Evaluation of oil in cuttings is performed on unwashed and washed bulk cuttings and on individual grains. Evaluation includes visual inspection and analysis using a microscope and ultraviolet (UV) box. Oil shows are described by their physical properties of visual stain, fluorescence, cut, and odor. Care must be taken always to evaluate hydrocarbon shows in cuttings with respect to their petrophysical properties (see review by [3].

Visual stain

Staining of the drill cuttings by oil is an indication that hydrocarbons have been in the formation at some point in time. The lack of sample staining, however, does not prove that a reservoir lacks producible hydrocarbons. The amount and distribution of staining is a function of the reservoir porosity and permeability. Stain color can be related to oil gravity, with darker staining indicating heavier hydrocarbons. If a stained sample does not fluoresce or cut, then this indicator is classified as thermally “dead oil” and is not considered a show. Staining is described in terms of its color, distribution, percentage of sample stained, and fluorescence (if any).

Fluorescence

Fluorescence refers to the color of the drill cuttings under UV light of various wavelengths. A lack of fluorescence, however, does not prove the absence of hydrocarbons in the zone of interest. Care must be taken to distinguish hydrocarbon fluorescence from natural minerals or artificial materials (Table 2). Fluorescence is described in terms of its color, intensity, distribution, and percentage of sample fluorescing.

Table 2 Fluorescence of common minerals and artificial materials
Mineral or Material Fluorescence Color
Minerals[2]
Dolomite, magnesian limestones Yellow, yellowish brown to dark brown
Aragonite and calcareous mudstones Yellow-white to pale brown
Chalky limestones Purple
Foliated shales Tan to grayish brown
Anhydrite Blue to mid-gray
Pyrite Mustard yellow to greenish brown
Artificial Materials
Diesel fuel Dull brown
Pipe dope Bright blue
Oil-based muda Varies
aSamples of oil-based mud and other petroleum products used around the wellsite should be routinely sampled and examined under UV light to avoid potential confusion with hydrocarbon shows from the rocks.

Cut fluorescence

A cut is the oil liberated from drill cuttings when a solvent is added. A common solvent used for inducing cuts is chlorothene; others include acetone, petroleum ether, alcohol, hot water, and acid. Note that because of its toxicity, carbon tetrachloride should not be used. Most solvents are flammable, and great care must be taken to handle these materials safely. A cut is performed while viewing the rock samples under both normal and UV light. Solvent cuts allow deductions to be made regarding oil mobility and reservoir permeability. A cut is described in terms of its natural color, fluorescence color, “liberation” rate and intensity, and residue. All suspected hydrocarbon-bearing intervals should be tested for cut fluorescence. This is because there may be a positive cut fluorescence test when other hydrocarbon detection methods fail.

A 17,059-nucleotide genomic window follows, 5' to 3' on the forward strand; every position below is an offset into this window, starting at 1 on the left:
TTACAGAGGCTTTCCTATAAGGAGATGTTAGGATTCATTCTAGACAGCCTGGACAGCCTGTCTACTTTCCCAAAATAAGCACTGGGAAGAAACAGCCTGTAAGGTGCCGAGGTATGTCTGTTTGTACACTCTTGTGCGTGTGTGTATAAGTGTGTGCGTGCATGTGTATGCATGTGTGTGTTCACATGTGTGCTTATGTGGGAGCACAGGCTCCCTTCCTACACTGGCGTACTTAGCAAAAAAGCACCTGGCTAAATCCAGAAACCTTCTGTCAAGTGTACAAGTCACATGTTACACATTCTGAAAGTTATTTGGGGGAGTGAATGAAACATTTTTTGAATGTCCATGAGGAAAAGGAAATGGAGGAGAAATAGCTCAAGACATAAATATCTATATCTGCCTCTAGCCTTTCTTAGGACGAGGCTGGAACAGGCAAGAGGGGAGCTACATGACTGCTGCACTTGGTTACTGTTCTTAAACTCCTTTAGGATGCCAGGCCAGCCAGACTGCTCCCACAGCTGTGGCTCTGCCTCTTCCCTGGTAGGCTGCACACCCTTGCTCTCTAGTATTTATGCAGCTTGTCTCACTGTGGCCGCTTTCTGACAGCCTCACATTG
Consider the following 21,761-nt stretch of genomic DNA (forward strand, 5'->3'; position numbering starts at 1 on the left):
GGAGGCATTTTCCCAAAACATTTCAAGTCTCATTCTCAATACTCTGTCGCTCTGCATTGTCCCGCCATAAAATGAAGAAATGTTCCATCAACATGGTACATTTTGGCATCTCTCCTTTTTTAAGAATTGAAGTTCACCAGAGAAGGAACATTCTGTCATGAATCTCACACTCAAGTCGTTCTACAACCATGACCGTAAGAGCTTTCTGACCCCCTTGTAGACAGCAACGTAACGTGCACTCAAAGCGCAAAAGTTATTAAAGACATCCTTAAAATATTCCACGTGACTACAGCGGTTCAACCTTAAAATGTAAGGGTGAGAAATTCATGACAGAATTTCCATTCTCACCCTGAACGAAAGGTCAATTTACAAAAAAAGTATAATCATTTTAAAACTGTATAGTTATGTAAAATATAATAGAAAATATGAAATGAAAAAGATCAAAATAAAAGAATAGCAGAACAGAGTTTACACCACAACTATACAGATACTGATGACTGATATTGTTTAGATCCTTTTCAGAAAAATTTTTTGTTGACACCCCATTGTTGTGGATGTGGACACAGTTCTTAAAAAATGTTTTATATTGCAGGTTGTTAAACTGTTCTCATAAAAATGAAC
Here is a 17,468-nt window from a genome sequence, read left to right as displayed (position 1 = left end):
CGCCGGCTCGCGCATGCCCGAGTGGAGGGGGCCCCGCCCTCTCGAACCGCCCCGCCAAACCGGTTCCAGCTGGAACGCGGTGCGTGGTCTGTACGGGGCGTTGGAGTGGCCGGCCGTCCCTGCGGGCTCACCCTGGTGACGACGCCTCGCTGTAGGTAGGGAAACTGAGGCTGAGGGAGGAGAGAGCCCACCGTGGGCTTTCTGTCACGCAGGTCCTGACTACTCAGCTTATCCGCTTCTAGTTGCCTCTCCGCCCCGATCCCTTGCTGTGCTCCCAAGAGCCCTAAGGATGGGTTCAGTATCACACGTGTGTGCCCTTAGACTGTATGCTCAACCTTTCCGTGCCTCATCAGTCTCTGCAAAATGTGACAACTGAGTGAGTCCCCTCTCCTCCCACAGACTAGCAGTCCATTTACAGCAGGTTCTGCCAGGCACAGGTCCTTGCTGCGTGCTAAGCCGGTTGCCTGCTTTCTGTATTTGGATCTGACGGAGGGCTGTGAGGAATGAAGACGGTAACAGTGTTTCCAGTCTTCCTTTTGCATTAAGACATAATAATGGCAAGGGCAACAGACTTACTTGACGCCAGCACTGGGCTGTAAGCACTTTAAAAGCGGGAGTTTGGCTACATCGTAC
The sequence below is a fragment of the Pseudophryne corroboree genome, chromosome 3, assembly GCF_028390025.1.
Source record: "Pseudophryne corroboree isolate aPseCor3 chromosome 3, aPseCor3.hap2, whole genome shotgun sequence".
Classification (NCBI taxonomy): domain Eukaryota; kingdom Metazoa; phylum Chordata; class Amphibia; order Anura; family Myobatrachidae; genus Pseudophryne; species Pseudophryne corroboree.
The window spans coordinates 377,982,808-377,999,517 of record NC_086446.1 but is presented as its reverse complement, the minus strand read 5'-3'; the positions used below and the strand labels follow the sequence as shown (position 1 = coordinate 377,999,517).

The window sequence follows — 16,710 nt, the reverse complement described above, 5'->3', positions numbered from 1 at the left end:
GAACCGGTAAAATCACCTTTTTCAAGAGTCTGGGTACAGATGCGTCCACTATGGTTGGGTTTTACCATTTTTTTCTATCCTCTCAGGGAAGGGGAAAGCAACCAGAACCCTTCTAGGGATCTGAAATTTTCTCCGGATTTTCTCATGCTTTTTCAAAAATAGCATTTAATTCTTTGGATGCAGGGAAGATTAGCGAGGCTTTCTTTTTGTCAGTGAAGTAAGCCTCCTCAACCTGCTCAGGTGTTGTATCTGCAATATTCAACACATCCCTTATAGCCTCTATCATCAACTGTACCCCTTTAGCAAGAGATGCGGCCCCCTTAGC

Odor

The odor of hydrocarbons may be present even in the absence of any other hydrocarbon indicators. This condition is most noticeable during the sample drying process, when lighter hydrocarbons are driven off. Odor is described as faint, fair, or strong (indicative of heavier hydrocarbons). Keep in mind that methane through butane have no odor.

Factors affecting cuttings evaluation

Attention to differential pressure (over- or underbalanced), ROP, hole size and condition, contaminants, recycling, etc. is necessary for proper cuttings evaluation. Also, as there is no substitute for representative cuttings samples that are correctly correlated to depth, the importance of an accurate lag time cannot be overemphasized.

Drilling operations and wellsite activities

Wellsite evaluation of hydrocarbon shows requires clear and constant communication with vendor and drilling company personnel.

Drilling activities that represent shows include

  • Flaring gas
  • Oil in the pits, tanks, or mud system

Activities that may not represent a show include

  • A drilling break or increase in the ROP (see Rate of penetration)
  • An increase in the mud tank level

Activities that are not a show but can be mistaken for a show include

  • Rig maintenance (lubrication, washing diesel into the mud pits)
  • Mud additives
  • Lowering mud weight

Activities that can lead to overlooked shows include

  • Drilling with a constant ROP (controlled drilling)
  • Overbalanced mud system
  • High mud filtrate loss
  • Losing circulation
  • Bypassing the shaker
  • Electrical power fluctuations

See also

References

  1. Ferrie, G. H., Pixler, B. O., Allen, S., 1981, Well-site formation evaluation by analysis of hydrocarbon ratios: 83rd Annual General Meeting of the Canadian Institute of Mining and Metallurgy, Paper 81-32-20.
  2. 2.0 2.1 2.2 2.3 Exploration Logging, Inc., 1985, Mud Logging: Principles and Interpretations. Boston, MA, IHRDC, 92 p.
  3. Swanson, R. G., 1981, Sample examination manual: Tulsa, OK, AAPG Methods in Exploration Series No. 1, 35 p.